Your Genes Programmed by your Ancestors’ Terror

DNA and memory

One of your ancestors had a terrifying experience? New research shows your genes might have a memory of this terrifying experience built into them, and you may fear the same thing happening to you.

But that’s now how genes should work, is it?

To understand this, we’ll begin by considering identical twins, who are born with identical genes.

Over time, their bodies and behaviors become increasingly different, more so if they grow up in different environments, having different experiences.

What happens to us in life changes the way our genes behave – this is called gene expression. What you do, what you eat, how you exercise, even the music you listen to alters your gene expression.

There’s no doubt that terrifying experiences also change our gene expression. This is accepted science. The behavior of the genes in our bodies changes with our experiences.


In technical terms, your inbuilt, inherited genes, called your genotype, are influenced by gene expression to determine your phenotype. Your phenotype is YOU – the way you develop, and behave, your internal biochemistry, the way you think, and what you do with your time each day.

It’s already well-known that if one family member has a phobia, then the levels of this phobia among first-degree family members will be much higher than average, by a factor of more than x10.

More recently, scientists have claimed that terrifying experiences do not only affect your phenotype, they actually get built into your genes and can be passed on as an inherited fear to your offspring and generations to come.

Barry Dias and Kerry Ressler from Emory University School of Medicine exposed mice to fearful experiences (electric shocks) while there was a smell of cherry blossom around.

We’d normally expect this would alter the mice’s gene expression, affecting their behavior – their phenotype. We would not expect it would fundamentally change their genotype, their basic genetic code that would be passed on to future generations.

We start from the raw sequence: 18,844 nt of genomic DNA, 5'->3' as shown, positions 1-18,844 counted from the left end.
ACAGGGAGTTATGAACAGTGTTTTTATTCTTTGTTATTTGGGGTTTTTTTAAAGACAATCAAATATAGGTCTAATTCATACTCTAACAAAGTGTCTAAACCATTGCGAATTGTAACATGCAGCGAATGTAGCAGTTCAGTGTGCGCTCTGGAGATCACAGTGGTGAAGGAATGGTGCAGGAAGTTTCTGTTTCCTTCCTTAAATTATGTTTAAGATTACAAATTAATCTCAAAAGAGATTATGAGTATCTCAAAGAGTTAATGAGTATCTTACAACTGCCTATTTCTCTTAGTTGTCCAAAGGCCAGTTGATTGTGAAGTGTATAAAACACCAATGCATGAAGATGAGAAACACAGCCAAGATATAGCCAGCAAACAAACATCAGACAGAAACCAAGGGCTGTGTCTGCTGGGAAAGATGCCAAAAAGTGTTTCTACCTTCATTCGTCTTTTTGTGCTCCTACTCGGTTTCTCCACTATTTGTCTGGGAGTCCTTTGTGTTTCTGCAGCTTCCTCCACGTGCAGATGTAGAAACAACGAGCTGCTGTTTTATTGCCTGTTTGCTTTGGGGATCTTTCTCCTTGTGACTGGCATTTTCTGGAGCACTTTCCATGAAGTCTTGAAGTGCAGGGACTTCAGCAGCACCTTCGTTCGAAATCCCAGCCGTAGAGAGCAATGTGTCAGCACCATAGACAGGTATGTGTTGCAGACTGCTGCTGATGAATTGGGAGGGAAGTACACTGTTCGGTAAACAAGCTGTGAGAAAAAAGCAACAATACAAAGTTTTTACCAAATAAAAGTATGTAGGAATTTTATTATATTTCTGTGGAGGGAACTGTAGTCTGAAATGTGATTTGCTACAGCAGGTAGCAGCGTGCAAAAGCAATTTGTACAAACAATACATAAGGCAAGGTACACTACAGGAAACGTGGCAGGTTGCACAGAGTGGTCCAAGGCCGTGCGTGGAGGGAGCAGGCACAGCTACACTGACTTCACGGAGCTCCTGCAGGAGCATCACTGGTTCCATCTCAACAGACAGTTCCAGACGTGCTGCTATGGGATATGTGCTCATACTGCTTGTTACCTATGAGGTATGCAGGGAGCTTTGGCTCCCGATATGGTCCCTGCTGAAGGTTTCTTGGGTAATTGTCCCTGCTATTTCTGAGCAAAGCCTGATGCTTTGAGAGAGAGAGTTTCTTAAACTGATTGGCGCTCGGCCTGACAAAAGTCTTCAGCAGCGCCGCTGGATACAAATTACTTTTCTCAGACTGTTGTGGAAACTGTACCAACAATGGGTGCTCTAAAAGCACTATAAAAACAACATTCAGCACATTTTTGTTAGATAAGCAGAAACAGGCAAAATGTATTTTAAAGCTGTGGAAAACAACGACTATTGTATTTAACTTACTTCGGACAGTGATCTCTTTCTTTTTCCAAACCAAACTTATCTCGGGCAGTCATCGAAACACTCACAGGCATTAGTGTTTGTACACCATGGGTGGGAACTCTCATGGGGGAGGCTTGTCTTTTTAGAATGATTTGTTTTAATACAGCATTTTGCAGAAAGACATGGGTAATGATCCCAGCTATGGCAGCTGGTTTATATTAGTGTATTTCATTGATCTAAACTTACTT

BUT it turns out that the mice’s offspring and the offspring’s offspring were still fearful of the scent, even though they had never smelled it before and had no reason to fear it.

The brains of the parent mice were found to have been changed by their experiences, and the offspring also showed the same changes to their brains.

This is evidence that a parent’s experiences can be written into the parent’s genetic code, then passed on to the children and later generations. If an ancestor of yours had a bad experience, you might also fear that experience, even if you have no reason to fear it from your own experiences.

Your own fears, such an unusual terror of spiders, heights, open spaces, or closed spaces, etc, may come from something that happened to a parent, grandparent, or someone further back in your family tree.

This is a rather extraordinary claim, and does not fit with our current understanding of evolution by natural selection.

It’s a basic tenet of science that the more extraordinary the claim, the higher the level of proof that is required. So don’t go expecting that the evidence from this single study will be enough to change the textbooks. More studies will be required for that to happen.

All the same, it’s very interesting, and science does thrive on interesting new phenomena.

Much more speculatively, the research also raises the possibility that other memories of our ancestors could have been built into their genes and passed on to us.

If this were true, claims of people to have memories of previous lives may need to be revisited… but this really is entering the realms of fantasy, isn’t it?